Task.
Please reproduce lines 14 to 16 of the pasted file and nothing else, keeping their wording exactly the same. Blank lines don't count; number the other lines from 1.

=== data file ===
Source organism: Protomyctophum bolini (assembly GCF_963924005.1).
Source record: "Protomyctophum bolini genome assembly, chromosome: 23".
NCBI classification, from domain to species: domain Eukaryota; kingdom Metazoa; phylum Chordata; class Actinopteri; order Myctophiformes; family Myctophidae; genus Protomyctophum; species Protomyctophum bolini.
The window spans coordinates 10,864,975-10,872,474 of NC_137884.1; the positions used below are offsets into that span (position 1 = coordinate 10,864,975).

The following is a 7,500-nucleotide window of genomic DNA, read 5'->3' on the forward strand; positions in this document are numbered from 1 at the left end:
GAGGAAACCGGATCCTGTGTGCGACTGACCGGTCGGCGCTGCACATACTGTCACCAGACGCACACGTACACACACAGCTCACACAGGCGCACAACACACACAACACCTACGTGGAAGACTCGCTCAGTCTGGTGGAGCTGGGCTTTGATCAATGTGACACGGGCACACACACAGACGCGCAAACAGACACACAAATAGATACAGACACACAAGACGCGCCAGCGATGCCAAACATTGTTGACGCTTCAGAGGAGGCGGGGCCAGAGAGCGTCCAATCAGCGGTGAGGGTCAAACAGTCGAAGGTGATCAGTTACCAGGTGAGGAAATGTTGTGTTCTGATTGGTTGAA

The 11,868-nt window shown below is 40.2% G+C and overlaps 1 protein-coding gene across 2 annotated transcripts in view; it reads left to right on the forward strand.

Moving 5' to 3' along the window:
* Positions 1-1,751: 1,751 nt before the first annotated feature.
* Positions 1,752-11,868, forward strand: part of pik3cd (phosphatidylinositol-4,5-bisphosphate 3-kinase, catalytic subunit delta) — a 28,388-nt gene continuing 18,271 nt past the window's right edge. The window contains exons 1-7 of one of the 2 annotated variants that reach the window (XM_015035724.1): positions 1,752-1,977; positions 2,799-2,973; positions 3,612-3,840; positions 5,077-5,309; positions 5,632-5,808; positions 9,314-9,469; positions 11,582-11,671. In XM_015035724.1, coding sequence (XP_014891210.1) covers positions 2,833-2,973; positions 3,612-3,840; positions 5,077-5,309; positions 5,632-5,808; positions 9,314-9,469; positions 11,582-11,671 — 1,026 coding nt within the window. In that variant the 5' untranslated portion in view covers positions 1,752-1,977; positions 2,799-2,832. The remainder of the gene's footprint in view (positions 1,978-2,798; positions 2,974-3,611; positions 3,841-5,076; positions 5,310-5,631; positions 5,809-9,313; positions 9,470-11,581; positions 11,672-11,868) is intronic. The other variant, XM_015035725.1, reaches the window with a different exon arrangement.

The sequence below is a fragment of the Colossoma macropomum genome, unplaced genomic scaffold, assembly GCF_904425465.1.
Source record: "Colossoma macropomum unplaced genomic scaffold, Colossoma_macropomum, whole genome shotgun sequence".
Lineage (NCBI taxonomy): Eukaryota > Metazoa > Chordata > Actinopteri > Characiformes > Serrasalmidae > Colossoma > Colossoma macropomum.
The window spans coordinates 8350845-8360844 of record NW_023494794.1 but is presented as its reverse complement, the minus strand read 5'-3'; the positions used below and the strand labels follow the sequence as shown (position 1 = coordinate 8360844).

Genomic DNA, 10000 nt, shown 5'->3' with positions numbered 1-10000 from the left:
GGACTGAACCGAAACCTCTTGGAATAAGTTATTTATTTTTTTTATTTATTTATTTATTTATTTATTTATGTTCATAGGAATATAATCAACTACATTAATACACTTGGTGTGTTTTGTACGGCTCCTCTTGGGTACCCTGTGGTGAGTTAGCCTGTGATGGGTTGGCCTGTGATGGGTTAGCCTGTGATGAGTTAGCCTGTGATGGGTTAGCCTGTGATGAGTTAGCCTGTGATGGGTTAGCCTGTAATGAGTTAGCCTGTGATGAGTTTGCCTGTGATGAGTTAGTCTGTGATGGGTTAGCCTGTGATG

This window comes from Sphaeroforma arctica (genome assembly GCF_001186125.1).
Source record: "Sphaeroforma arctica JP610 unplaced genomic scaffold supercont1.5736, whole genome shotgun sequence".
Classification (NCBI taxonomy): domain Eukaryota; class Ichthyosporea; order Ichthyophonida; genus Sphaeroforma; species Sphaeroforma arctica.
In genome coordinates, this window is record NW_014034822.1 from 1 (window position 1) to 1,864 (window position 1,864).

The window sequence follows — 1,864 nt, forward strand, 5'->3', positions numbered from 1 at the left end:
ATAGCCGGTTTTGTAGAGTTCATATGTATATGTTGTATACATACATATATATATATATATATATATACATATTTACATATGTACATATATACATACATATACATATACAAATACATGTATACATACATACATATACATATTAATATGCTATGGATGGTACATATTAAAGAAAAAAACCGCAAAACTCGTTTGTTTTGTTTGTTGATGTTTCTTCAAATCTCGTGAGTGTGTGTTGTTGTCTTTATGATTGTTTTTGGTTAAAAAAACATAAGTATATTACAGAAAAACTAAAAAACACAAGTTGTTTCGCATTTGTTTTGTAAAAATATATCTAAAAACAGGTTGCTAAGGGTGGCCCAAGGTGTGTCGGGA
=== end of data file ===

The window spans coordinates 8350845-8360844 of record NW_023494794.1 but is presented as its reverse complement, the minus strand read 5'-3'; the positions used below and the strand labels follow the sequence as shown (position 1 = coordinate 8360844).

Genomic DNA, 10000 nt, shown 5'->3' with positions numbered 1-10000 from the left:
GGACTGAACCGAAACCTCTTGGAATAAGTTATTTATTTTTTTTATTTATTTATTTATTTATTTATTTATGTTCATAGGAATATAATCAACTACATTAATACACTTGGTGTGTTTTGTACGGCTCCTCTTGGGTACCCTGTGGTGAGTTAGCCTGTGATGGGTTGGCCTGTGATGGGTTAGCCTGTGATGAGTTAGCCTGTGATGGGTTAGCCTGTGATGAGTTAGCCTGTGATGGGTTAGCCTGTAATGAGTTAGCCTGTGATGAGTTTGCCTGTGATGAGTTAGTCTGTGATGGGTTAGCCTGTGATG